OK, Discovery’s a Problem, But What Can Be Done About It?
Posted Sep 11, 2008 1:30 PM CDT
By Martha Neil
An interim report (reg. req.) on a recent survey of trial lawyers about the American civil justice system has confirmed what many feared: Out-of-control discovery, among other issues, is making it difficult or impossible to pursue many cases that traditionally would have been brought, as parties settle or even decide not to pursue litigation to begin with because of the expense involved.
But taking the next step and figuring out how to try to resolve this situation won't be easy, says Paul Saunders. A partner at Cravath Swaine & Moore in New York City, he chairs the American College of Trial Lawyers Task Force on Discovery. His group organized the survey of ACTL member lawyers, along with the University of Denver's Institute for Advancement of the American Legal System.
The joint project is now focusing on this issue of what to do about the problem, so specific recommendations are nowhere near complete; the project is just starting to figure out what the possible options might be. However, revising the Federal Rules of Civil Procedure to make it easier for judges to exercise their power to set appropriate discovery parameters is one suggestion that might be made, Saunders tells ABAJournal.com.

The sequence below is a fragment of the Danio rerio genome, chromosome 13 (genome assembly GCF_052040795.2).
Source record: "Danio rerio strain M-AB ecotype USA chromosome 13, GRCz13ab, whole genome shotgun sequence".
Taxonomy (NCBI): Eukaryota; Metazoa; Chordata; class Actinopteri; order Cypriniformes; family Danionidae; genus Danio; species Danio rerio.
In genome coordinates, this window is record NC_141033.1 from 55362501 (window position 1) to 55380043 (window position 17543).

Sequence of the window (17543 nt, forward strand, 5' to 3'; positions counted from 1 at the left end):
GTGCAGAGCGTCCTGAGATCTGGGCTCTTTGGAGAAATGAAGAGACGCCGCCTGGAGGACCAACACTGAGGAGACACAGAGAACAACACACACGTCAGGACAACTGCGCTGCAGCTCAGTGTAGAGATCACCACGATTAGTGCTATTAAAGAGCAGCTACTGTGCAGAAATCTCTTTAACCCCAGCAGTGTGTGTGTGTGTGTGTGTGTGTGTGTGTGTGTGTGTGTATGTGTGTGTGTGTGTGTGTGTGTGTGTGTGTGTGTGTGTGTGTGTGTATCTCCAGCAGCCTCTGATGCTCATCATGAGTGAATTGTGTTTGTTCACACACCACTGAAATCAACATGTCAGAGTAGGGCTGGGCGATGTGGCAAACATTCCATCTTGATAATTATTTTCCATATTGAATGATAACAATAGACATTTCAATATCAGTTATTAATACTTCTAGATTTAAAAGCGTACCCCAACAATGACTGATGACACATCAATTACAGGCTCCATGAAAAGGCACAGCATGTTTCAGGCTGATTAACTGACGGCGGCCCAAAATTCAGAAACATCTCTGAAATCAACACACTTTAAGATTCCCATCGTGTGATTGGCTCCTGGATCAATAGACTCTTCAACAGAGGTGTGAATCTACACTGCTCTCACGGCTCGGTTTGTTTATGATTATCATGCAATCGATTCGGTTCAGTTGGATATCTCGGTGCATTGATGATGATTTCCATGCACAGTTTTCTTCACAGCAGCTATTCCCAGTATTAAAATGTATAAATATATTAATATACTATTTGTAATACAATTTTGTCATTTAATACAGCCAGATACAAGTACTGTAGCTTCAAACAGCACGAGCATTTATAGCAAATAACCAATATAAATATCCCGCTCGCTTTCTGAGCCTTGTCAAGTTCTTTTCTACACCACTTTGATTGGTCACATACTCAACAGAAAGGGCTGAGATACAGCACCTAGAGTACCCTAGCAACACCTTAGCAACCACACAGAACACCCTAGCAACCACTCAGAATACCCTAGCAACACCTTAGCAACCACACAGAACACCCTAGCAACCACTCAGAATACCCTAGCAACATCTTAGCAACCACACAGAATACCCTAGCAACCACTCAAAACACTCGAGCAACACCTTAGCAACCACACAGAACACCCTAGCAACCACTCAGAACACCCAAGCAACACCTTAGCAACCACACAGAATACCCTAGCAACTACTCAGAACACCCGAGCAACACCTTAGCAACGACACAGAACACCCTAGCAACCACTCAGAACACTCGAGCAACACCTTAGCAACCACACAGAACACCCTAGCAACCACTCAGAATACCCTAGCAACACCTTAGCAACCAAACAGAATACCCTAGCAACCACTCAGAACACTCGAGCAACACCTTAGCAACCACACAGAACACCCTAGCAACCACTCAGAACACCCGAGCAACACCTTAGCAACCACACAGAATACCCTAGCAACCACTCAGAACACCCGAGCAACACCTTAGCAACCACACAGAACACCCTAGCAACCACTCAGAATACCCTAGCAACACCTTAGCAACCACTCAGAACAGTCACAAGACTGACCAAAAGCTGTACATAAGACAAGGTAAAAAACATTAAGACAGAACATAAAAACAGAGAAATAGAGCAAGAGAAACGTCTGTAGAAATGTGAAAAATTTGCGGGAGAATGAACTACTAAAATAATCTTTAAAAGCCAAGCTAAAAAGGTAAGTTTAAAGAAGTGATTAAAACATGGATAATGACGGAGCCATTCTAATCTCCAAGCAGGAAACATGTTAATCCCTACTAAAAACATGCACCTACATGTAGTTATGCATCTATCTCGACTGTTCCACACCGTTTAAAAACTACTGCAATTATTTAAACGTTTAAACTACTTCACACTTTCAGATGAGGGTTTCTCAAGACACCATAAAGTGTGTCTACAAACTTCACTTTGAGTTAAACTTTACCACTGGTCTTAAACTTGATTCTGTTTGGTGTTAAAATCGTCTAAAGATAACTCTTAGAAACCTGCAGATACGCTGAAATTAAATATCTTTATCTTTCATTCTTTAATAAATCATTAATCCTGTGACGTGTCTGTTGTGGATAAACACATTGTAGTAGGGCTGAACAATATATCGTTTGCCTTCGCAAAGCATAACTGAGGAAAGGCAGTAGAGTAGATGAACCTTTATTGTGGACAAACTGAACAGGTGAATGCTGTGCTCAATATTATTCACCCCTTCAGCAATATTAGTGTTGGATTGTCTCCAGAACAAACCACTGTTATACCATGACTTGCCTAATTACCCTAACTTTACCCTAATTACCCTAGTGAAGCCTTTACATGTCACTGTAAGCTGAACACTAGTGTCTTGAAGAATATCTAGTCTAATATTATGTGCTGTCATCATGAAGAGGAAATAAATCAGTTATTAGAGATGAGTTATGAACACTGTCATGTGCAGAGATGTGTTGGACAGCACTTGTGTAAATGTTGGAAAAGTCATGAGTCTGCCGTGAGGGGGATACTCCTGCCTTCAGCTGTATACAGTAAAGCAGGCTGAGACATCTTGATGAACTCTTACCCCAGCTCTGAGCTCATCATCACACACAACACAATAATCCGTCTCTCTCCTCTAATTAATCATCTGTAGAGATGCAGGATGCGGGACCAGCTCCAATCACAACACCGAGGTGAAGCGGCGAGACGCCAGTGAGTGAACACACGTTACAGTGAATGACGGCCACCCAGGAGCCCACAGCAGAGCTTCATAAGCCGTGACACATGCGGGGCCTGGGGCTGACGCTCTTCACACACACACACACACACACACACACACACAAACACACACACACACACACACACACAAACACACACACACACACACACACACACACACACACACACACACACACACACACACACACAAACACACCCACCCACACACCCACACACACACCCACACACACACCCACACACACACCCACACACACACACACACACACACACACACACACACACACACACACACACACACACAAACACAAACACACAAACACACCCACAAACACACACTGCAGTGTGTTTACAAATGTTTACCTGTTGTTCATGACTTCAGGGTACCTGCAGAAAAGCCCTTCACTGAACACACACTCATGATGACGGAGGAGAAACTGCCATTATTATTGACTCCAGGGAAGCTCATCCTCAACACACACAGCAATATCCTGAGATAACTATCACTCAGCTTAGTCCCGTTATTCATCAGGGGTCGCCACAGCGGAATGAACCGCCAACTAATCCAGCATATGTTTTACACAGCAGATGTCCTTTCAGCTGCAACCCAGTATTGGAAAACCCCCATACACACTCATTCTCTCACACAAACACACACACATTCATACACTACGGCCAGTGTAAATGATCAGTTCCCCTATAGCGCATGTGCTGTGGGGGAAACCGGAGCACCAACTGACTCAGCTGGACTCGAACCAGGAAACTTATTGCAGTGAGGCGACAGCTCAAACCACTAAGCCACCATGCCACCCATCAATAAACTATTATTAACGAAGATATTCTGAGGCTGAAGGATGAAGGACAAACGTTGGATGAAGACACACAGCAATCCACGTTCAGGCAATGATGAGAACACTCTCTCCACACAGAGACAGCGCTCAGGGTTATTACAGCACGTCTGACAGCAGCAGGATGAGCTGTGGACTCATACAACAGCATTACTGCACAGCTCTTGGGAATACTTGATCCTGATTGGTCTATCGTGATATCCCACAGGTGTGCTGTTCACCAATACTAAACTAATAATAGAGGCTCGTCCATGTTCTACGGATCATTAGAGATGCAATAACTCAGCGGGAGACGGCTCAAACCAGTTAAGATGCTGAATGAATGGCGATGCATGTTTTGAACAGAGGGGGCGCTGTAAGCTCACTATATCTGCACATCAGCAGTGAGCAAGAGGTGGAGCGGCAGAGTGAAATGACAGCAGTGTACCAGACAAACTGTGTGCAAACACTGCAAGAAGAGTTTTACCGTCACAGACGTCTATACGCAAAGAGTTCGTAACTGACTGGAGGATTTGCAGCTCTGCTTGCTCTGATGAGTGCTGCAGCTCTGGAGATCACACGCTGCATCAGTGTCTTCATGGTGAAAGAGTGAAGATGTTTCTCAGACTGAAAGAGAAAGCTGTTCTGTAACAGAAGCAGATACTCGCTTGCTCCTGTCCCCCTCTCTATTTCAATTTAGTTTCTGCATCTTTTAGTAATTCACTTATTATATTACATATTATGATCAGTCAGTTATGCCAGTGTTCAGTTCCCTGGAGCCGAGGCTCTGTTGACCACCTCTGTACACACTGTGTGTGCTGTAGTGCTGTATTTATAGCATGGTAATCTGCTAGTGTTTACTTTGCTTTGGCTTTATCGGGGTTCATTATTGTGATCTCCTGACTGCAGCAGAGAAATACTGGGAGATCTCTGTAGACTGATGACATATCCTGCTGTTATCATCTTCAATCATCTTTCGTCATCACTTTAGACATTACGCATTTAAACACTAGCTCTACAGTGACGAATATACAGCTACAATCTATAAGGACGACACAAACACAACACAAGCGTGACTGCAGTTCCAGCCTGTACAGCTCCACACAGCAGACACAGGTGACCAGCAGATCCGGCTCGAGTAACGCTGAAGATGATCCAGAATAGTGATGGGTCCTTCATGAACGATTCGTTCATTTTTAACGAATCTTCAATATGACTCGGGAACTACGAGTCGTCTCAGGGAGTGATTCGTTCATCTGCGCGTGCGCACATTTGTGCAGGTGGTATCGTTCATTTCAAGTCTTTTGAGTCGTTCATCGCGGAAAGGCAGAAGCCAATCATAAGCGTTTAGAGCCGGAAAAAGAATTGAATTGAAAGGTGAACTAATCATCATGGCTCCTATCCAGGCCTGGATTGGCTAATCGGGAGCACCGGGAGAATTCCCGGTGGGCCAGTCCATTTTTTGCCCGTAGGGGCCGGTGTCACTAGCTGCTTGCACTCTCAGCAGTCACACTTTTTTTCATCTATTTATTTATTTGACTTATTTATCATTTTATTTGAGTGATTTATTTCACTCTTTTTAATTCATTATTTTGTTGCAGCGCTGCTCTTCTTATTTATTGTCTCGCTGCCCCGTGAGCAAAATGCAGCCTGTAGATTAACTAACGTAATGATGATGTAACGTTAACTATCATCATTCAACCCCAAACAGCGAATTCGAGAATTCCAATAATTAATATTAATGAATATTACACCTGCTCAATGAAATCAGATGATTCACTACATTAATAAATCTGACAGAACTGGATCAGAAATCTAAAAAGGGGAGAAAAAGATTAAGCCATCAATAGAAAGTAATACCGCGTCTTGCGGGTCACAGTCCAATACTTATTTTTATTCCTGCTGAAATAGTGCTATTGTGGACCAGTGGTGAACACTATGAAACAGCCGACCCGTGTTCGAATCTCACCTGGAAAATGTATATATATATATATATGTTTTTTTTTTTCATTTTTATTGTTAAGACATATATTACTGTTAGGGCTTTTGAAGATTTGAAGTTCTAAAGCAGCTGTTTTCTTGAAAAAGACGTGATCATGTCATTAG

Another possibility might be creating different discovery rules for different kinds of cases, he notes, explaining that the judicial system currently seems to work better for certain kinds of cases, such as individual personal injury claims, than it does for others, such as, say, class actions involving "one-way discovery" against major corporations.
The notice pleading called for in the federal system may aggravate the discovery issue, he says, by making it easier for litigation to be filed.
Right now, in major cases, discovery obligations—which kick in the moment a case is filed—can be hugely expensive, largely because of the difficulty of identifying and preserving electronic communications and documents including e-mail and work done on personal computers and electronic devices. Hence, it is possible that the project might recommend that discovery be curtailed. (Organizers plan to study alternative systems, both in the U.S. and elsewhere, to see what seems to work.)
Doing so would reduce the amount of "discovery about discovery," as well as discovery sanctions against lawyers, Saunders says. "You see that more and more. This really diverts cases from the merits. And it results in delay and expense."
But, at the same time, curtailing discovery could mean that meritorious cases will be lost, he points out.
"This is hard problem, because there are good arguments for making full and complete discovery," he says. "There's a smoking gun someplace; shouldn't that be made available?"
Those overseeing the project plan to meet several times during the next six months to discuss possible solutions.
ABAJournal.com: "Litigation Too Costly, E-Discovery a ‘Morass,’ Trial Lawyers Say"